Sector and AuSAE News

  • 10 Sep 2014 5:39 PM | Louise Stokes
    The Goods and Services Tax Act 1985 has recently changed in relation to persons engaged as directors, chairpersons or members of local authorities or statutory boards, councils, committees or similar bodies. Two changes have been made:

    1. When a person is engaged by a third party such as a board to be a director, board member, or a similar position, and the person is required to remit any payments received from the third party to their employer, the employer will be treated as supplying services to the third party. Therefore, the employer will return GST and the third party will be able to claim input tax on the payments.

    2. When a person, in carrying on a taxable activity, accepts an office (ie, engagement) such as a director or board member who sits on a board, the person is required to account for the GST on any payments for their services to the board.

    The changes apply from 30 June 2014.

    More information is given on page 123 of the commentary to the Taxation (Annual Rates, Employee Allowances, and Remedial Matters) Act 2014 and in the Tax Information Bulletin Vol 26, No 7 (August 2014) page 96.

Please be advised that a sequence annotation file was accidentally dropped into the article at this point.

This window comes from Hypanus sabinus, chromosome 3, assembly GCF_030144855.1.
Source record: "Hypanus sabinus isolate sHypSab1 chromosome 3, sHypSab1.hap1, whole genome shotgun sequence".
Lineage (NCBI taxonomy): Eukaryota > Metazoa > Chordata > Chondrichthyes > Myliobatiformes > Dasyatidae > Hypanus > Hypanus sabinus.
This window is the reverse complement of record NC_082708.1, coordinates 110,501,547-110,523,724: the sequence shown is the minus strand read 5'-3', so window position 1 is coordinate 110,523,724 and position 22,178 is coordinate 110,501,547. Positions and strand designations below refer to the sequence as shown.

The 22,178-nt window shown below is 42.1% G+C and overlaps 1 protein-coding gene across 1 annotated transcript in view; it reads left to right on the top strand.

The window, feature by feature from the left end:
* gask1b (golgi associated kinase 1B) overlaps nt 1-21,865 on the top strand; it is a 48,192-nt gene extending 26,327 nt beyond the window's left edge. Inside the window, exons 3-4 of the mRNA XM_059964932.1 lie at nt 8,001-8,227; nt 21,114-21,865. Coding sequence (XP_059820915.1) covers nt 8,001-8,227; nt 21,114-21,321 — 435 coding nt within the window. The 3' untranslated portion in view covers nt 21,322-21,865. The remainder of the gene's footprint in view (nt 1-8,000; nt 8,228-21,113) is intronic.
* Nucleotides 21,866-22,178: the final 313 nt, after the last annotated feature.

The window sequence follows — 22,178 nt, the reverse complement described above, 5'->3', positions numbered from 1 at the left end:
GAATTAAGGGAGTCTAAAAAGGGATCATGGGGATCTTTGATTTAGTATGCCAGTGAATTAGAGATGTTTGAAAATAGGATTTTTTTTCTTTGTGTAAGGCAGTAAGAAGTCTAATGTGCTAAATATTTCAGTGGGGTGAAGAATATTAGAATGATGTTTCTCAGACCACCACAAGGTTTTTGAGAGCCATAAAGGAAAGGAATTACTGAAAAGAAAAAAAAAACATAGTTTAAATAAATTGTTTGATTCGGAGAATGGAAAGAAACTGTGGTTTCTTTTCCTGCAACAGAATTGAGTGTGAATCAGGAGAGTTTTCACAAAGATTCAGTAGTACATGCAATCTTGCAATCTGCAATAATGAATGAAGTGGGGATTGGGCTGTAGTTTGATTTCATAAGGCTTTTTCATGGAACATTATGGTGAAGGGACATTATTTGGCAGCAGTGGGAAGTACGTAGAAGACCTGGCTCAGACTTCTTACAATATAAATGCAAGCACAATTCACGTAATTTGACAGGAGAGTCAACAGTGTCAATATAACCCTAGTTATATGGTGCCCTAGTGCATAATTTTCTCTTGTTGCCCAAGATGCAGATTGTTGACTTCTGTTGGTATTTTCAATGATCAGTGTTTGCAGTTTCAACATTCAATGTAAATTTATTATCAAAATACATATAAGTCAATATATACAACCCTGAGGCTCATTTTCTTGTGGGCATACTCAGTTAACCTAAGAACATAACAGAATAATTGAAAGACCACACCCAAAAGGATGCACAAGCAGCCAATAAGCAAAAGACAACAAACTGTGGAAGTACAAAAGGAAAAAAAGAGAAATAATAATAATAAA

With regard to withholding tax, work or services performed by statutory and non-statutory chairpersons or board members continue to be "schedular payments" and so are subject to withholding tax (at 0.33 tax rate) - unless that person holds a valid certificate of exemption (COE) or special tax code certificate (STC). In some instances the person may be under a fiduciary obligation to pass fees on to their employer, partnership or trust. Where this occurs the fees are considered to be earned by the employer, partnership or trust and if they hold a valid COE, STC or are otherwise exempt from the withholding regulations (for example, the employer is a company), the COE, STC or exemption will apply to that fee.


  • 10 Sep 2014 5:37 PM | Louise Stokes
    Friday, 5 September 2014, 1:56 pm
    Press Release: Tourism Industry Association
    5 September 2014

    Media Release

    Tourism industry aims to outdo forecast

    The tourism industry is aiming to outperform the government’s tourism forecasts released today, to cement its position as one of New Zealand’s biggest export sectors, the Tourism Industry Association New Zealand (TIA) says.

    TIA Chief Executive Chris Roberts says the five-year forecasts are a prediction of likely visitor numbers and visitor spend in a business as usual approach.